Recently, we here at Abnormal Use have become big fans of the reality show “Ink Master.” The show pits tattoo artists from across the country against each other to compete for a cash prize, and, in the current season, a guest spot at tattoo shops owned by the show’s judges, Chris Nunez and Oliver Peck. The show is currently in its 8th season, and it has been a huge success story from Spike’s channel lineup.
The success of a show about tattoo artists got us thinking. Why can’t we have a reality show with lawyers? Maybe one where they compete for a job at a big law firm in some big city. Well, guess what? There was, in fact, a reality show for lawyers competing for a “big time” legal job. But, unfortunately, a show about lawyers was not as entertaining to the masses as artists comparing their cover-ups of lower back tattoos.
The lawyer reality show, “The Partner,” aired on Fox way, way back in 2004. The show apparently lasted only one season, and there are few remnants of its existence on the Google search engine. (We here at Abnormal Use, as avid reality television fans, can recall watching the show, and as such, we can vouch for its existence). Reality TV World described the show as follows:
[T]he hour-long show, based on an idea by FOX reality programming executive Mike Darnell, will be eight to ten episodes in length and, similar to NBC’s The Apprentice, feature two competing teams. Unlike Apprentice however, rather than be divided by gender, the composition of the teams will be determined by the prestige of the contestants’ law schools — with Ivy Leaguers forming one team and graduates of “less prestigious” schools forming the other.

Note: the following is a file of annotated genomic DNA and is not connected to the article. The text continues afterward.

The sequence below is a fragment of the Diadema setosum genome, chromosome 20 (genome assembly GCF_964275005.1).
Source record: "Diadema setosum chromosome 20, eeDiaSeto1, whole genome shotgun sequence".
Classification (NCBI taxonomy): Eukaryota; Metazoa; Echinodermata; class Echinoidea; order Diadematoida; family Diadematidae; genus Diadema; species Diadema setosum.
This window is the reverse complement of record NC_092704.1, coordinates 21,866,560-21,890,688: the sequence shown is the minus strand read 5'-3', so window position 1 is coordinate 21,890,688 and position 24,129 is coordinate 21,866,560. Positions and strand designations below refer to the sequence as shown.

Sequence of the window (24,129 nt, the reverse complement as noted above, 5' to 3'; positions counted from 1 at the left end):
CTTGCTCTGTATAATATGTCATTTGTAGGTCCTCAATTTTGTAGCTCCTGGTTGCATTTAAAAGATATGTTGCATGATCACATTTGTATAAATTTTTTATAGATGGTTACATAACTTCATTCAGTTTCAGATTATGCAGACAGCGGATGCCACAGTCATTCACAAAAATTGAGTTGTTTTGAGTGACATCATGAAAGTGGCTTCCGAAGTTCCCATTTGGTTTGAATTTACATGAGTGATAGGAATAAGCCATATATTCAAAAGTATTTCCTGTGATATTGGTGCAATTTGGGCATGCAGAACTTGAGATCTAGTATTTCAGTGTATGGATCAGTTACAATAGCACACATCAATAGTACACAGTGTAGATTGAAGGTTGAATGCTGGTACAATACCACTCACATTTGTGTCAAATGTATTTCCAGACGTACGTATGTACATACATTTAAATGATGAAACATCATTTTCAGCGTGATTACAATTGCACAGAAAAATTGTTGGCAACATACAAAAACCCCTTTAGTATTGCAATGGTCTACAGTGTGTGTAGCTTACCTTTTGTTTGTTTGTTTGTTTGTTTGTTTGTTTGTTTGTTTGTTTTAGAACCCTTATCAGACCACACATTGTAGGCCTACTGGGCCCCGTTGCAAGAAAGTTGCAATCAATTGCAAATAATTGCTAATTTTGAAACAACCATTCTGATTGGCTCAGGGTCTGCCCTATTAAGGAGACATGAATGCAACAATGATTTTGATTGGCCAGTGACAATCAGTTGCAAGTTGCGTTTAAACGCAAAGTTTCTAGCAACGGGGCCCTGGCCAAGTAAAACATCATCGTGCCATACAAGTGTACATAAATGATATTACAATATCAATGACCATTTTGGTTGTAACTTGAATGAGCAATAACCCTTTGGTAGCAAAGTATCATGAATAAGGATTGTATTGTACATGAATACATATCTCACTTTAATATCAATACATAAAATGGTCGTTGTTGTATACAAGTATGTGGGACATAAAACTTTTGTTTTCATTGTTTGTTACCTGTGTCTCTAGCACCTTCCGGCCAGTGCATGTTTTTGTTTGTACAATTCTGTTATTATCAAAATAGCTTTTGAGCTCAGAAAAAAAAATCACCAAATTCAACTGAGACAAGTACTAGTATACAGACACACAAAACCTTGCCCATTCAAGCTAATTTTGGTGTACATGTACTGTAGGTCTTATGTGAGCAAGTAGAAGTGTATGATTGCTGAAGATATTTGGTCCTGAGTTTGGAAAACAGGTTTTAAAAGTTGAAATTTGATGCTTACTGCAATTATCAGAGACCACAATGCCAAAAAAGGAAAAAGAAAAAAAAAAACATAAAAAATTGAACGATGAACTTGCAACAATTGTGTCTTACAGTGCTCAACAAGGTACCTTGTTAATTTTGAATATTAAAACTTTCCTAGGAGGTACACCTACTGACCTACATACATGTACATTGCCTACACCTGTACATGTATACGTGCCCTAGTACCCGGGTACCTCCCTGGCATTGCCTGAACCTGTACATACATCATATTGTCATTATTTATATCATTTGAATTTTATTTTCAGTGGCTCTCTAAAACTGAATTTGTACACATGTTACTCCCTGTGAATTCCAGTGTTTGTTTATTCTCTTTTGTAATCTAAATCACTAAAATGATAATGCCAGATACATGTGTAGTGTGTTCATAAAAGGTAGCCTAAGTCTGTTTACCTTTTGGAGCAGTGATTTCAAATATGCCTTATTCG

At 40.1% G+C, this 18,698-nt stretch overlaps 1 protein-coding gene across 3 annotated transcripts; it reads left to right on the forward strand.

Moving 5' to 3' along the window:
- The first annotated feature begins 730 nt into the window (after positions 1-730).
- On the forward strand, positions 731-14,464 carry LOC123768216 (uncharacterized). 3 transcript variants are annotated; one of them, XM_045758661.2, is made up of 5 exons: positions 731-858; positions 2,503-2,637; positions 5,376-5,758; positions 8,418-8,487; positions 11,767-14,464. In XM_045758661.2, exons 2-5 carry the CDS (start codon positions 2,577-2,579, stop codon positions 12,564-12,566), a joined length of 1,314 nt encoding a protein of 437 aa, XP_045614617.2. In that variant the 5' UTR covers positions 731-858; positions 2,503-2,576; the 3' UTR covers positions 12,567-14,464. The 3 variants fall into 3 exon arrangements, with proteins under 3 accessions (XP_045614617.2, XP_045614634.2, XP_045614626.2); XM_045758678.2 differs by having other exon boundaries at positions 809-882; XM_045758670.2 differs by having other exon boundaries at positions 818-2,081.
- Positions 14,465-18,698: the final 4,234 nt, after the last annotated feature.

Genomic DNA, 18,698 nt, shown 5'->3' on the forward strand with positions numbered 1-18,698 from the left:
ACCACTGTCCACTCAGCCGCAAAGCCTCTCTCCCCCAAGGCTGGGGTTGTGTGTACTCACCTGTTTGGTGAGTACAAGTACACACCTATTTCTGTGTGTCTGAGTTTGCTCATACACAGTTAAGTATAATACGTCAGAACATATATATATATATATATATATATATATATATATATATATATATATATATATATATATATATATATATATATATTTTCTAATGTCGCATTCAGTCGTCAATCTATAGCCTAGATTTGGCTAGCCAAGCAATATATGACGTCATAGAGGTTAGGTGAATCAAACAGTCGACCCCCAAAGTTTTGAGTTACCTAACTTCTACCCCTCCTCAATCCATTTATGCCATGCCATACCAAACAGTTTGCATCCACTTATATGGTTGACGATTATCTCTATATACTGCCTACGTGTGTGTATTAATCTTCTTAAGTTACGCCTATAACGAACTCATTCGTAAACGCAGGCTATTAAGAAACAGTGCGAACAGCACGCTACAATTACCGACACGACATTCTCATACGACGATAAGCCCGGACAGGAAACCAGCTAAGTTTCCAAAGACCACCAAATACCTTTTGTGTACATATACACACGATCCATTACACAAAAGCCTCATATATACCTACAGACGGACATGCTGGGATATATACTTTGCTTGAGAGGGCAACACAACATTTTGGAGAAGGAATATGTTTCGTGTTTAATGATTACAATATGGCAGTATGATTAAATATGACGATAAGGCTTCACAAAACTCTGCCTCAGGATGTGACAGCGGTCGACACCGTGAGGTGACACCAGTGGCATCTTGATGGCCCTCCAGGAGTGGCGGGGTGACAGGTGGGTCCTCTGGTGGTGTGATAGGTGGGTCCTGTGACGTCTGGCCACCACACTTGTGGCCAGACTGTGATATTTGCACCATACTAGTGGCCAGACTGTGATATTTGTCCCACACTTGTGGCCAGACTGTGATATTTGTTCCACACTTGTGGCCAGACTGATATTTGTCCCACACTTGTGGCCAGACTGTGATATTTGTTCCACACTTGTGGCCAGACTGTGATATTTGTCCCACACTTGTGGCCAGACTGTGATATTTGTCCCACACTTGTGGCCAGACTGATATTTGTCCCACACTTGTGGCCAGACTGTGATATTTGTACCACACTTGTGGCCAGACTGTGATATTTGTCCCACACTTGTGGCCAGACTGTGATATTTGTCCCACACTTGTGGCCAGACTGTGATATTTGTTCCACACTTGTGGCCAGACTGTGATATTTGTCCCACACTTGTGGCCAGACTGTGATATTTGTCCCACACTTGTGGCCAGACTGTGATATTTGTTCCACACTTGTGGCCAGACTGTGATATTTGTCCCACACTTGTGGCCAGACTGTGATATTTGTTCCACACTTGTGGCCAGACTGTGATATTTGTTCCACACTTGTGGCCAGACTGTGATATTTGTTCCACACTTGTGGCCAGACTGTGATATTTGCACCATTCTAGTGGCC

In each episode, the contestants conducted a mock trial of sorts in front of a jury. The jury determined the winning team, and the losing team had to face a judge who, in turn, would eliminate one of the attorneys from the competition. This process repeated each week until one contestant was left standing. According to the Reality TV World report, the winner was rewarded with a “position as a ‘partner’ in a major law firm.”
We must admit, the concept of the show sounds entertaining at the very least. (The show pre-dated this writer’s law life, and due to that small fact, it didn’t quite present the same intrigue at the time). While becoming a partner may be a bit much, in many ways, the competition isn’t too bad of an idea for hiring purposes. Certainly, observing lawyers in a courtroom (albeit a fake one) could be a more practical evaluator of an applicant’s potential to practice law than a law school transcript and a resume. And, if the show is anything like every other reality show, you can probably discover who the jerks are as well so there is no fear of getting fooled during an interview.
On the other hand, “The Partner” is no more “real” than any other reality show. Even for trial lawyers, practicing law is so much more than stepping into a courtroom. We imagine the lawyer contestants of “The Partner” didn’t have any discovery or brief writing competitions. We doubt they were given the opportunity to earn immunity for the next elimination challenge if they could be the first to find a case on Westlaw from the 1920s’ setting forth the elements of “assumpsit.” After all, who other than us legal nerds would have watched that, anyways?